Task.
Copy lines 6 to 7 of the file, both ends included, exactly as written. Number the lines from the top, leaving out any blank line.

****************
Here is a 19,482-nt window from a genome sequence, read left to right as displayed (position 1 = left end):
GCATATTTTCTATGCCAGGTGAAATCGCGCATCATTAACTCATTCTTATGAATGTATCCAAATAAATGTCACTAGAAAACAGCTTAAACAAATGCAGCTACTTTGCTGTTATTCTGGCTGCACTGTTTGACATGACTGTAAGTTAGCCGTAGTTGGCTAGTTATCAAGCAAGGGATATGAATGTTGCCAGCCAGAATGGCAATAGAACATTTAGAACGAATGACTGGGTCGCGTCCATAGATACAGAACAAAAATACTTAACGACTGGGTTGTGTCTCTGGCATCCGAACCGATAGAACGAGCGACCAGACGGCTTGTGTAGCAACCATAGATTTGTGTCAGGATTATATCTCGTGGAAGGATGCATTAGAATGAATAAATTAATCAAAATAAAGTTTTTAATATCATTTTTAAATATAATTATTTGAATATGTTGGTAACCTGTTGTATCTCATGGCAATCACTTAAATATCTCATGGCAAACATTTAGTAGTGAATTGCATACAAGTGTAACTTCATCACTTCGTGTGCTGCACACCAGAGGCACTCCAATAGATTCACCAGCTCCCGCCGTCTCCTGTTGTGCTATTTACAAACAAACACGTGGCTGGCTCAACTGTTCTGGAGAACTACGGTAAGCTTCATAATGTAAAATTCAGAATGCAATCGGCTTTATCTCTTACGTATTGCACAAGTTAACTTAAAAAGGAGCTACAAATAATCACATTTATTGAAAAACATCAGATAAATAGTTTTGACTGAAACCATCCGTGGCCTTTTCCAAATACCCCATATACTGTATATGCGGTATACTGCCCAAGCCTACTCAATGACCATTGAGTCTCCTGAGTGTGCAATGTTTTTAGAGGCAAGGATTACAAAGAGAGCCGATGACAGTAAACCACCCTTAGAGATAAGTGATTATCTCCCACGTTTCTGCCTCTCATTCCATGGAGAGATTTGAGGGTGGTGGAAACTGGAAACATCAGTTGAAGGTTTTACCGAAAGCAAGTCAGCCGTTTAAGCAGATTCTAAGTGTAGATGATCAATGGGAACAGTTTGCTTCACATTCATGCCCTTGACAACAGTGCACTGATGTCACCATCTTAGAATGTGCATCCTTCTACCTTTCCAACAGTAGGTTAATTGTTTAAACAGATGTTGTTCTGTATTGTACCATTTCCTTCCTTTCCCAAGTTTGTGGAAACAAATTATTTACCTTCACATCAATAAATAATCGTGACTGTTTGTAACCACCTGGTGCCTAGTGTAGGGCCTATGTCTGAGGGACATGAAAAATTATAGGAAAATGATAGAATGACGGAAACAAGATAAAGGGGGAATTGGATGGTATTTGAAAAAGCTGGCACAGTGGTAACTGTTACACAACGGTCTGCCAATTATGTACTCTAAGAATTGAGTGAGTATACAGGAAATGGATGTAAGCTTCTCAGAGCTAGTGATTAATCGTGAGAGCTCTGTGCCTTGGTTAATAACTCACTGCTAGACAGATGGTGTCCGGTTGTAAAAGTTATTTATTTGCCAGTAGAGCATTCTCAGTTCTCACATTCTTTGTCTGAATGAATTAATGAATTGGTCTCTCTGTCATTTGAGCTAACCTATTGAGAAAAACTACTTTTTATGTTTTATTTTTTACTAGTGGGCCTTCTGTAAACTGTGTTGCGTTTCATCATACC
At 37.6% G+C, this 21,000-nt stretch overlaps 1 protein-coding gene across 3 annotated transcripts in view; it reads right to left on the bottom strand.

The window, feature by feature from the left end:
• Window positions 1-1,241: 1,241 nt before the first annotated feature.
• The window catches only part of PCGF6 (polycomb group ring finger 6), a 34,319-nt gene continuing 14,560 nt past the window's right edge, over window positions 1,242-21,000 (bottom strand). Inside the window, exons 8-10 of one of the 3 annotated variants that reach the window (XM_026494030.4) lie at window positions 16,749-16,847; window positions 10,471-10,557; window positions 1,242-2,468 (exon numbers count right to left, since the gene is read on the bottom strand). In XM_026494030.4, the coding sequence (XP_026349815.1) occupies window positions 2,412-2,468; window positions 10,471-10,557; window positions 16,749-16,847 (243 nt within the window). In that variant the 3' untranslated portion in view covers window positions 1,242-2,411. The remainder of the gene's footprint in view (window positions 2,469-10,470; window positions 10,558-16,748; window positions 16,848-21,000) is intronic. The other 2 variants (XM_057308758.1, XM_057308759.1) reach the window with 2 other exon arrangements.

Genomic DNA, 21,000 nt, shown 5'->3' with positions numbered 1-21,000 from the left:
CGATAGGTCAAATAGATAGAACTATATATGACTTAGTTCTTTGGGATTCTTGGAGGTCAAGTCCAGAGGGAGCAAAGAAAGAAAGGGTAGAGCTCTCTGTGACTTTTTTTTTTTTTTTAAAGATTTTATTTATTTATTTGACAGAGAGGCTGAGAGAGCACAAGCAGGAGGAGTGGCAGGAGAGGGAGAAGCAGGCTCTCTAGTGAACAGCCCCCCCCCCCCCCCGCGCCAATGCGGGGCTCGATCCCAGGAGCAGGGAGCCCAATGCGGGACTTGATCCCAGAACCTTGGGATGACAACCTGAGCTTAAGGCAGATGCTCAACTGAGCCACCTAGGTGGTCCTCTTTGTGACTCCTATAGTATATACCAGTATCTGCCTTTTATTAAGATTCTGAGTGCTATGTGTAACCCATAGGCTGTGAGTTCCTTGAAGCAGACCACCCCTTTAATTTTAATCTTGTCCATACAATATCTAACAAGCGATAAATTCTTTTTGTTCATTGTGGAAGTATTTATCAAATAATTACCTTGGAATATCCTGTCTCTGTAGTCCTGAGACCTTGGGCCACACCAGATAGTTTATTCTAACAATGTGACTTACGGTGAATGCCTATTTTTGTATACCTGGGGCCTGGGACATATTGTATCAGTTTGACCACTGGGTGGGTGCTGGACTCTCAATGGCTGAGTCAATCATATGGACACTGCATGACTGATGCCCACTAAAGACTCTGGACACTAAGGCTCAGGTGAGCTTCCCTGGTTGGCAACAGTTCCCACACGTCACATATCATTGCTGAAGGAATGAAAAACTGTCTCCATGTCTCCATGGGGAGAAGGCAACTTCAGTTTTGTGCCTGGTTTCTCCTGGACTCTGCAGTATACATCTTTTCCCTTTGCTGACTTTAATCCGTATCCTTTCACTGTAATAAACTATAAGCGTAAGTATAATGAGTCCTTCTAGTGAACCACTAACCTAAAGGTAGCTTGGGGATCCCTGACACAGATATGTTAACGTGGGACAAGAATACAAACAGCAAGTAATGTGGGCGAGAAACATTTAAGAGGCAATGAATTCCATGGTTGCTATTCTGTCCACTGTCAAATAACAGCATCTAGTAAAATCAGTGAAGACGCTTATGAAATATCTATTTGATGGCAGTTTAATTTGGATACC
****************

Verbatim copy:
• The window catches only part of PCGF6 (polycomb group ring finger 6), a 34,319-nt gene continuing 14,560 nt past the window's right edge, over window positions 1,242-21,000 (bottom strand). Inside the window, exons 8-10 of one of the 3 annotated variants that reach the window (XM_026494030.4) lie at window positions 16,749-16,847; window positions 10,471-10,557; window positions 1,242-2,468 (exon numbers count right to left, since the gene is read on the bottom strand). In XM_026494030.4, the coding sequence (XP_026349815.1) occupies window positions 2,412-2,468; window positions 10,471-10,557; window positions 16,749-16,847 (243 nt within the window). In that variant the 3' untranslated portion in view covers window positions 1,242-2,411. The remainder of the gene's footprint in view (window positions 2,469-10,470; window positions 10,558-16,748; window positions 16,848-21,000) is intronic. The other 2 variants (XM_057308758.1, XM_057308759.1) reach the window with 2 other exon arrangements.

Genomic DNA, 21,000 nt, shown 5'->3' with positions numbered 1-21,000 from the left: